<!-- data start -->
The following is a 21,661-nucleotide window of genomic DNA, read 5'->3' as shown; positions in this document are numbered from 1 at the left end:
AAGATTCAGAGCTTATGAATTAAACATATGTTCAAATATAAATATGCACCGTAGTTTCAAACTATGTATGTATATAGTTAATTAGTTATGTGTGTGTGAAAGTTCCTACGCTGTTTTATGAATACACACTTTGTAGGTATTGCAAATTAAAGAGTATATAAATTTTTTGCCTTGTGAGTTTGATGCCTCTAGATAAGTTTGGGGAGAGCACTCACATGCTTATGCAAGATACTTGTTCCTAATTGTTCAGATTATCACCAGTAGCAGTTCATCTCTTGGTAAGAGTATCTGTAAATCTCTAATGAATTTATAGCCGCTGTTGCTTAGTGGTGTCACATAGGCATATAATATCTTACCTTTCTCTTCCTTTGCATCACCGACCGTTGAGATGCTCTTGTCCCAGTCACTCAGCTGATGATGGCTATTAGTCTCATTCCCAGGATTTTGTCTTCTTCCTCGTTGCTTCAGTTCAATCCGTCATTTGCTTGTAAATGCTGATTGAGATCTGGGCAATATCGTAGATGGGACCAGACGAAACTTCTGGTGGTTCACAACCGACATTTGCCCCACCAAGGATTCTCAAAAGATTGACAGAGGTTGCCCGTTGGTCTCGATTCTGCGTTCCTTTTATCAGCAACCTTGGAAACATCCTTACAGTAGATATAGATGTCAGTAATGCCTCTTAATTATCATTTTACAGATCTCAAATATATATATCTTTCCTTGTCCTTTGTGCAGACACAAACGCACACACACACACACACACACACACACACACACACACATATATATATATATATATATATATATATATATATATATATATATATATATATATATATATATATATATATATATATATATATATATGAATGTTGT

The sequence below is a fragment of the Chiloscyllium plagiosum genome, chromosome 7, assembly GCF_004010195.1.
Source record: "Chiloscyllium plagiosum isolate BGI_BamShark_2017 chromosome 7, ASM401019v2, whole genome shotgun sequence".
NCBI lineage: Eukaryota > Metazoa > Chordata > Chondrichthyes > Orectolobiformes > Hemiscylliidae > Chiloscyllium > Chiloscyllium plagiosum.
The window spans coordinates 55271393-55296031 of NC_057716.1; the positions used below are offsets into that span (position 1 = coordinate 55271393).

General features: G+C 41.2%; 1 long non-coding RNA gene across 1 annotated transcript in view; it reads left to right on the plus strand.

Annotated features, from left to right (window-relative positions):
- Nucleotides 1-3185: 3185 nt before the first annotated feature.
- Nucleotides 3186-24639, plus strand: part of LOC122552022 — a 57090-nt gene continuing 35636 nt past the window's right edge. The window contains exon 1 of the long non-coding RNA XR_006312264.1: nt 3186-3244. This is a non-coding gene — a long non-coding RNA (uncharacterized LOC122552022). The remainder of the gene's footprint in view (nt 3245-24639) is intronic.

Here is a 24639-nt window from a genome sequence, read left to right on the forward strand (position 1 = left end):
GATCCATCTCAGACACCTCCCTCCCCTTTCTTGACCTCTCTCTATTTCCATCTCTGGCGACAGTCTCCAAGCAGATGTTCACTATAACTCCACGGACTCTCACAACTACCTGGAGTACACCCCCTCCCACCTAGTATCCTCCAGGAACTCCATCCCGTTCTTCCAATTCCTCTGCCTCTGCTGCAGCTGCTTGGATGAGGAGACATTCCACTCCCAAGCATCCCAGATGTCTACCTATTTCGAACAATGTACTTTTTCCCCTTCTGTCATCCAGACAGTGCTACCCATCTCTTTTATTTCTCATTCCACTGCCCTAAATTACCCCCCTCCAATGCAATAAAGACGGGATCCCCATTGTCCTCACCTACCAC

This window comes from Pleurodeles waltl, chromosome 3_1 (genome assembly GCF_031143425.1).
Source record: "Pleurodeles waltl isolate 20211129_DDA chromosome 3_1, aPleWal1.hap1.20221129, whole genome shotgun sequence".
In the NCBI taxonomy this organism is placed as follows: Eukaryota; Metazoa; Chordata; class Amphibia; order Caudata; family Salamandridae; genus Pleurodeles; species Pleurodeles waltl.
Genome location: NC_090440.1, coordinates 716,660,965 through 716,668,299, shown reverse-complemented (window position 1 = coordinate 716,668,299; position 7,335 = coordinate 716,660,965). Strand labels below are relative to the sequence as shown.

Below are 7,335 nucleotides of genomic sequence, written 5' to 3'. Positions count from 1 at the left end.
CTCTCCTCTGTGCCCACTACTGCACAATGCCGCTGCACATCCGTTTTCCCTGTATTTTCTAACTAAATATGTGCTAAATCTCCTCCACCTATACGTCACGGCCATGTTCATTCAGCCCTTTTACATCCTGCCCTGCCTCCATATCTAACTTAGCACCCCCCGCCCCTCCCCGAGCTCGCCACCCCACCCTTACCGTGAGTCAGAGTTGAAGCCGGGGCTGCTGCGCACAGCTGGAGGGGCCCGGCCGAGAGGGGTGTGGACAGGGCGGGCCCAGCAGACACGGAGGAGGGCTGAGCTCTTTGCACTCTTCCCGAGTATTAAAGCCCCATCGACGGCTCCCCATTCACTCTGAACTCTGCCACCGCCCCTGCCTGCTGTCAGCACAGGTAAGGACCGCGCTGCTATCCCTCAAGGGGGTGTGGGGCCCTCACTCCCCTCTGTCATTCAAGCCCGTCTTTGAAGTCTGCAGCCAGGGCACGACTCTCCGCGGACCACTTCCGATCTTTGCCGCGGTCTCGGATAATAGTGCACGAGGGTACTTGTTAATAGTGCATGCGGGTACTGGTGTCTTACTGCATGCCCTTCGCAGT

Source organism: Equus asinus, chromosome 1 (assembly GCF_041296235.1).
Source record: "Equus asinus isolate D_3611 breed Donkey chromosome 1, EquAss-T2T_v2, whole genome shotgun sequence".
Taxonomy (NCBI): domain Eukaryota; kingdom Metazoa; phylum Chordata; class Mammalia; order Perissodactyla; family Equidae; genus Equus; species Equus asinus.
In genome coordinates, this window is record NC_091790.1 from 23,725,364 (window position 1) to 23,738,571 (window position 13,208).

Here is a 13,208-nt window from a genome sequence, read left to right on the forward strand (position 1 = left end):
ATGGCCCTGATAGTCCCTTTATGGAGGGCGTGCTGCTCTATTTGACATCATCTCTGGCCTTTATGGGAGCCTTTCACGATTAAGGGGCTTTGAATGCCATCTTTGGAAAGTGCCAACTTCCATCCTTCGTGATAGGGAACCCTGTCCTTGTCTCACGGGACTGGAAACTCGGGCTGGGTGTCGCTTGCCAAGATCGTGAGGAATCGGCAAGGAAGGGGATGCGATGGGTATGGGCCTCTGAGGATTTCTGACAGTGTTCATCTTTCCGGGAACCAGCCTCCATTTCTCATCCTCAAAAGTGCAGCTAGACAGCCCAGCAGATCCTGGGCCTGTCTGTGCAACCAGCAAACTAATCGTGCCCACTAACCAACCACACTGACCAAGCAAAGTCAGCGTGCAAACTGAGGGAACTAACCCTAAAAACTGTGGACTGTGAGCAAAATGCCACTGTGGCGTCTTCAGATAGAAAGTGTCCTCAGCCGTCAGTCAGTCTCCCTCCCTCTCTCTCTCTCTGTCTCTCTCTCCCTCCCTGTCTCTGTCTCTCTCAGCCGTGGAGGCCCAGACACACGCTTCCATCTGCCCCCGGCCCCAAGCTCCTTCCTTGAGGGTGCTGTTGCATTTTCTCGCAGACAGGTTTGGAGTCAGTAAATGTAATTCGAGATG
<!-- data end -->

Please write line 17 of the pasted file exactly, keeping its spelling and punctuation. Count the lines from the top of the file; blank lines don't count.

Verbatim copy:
Below are 7,335 nucleotides of genomic sequence, written 5' to 3'. Positions count from 1 at the left end.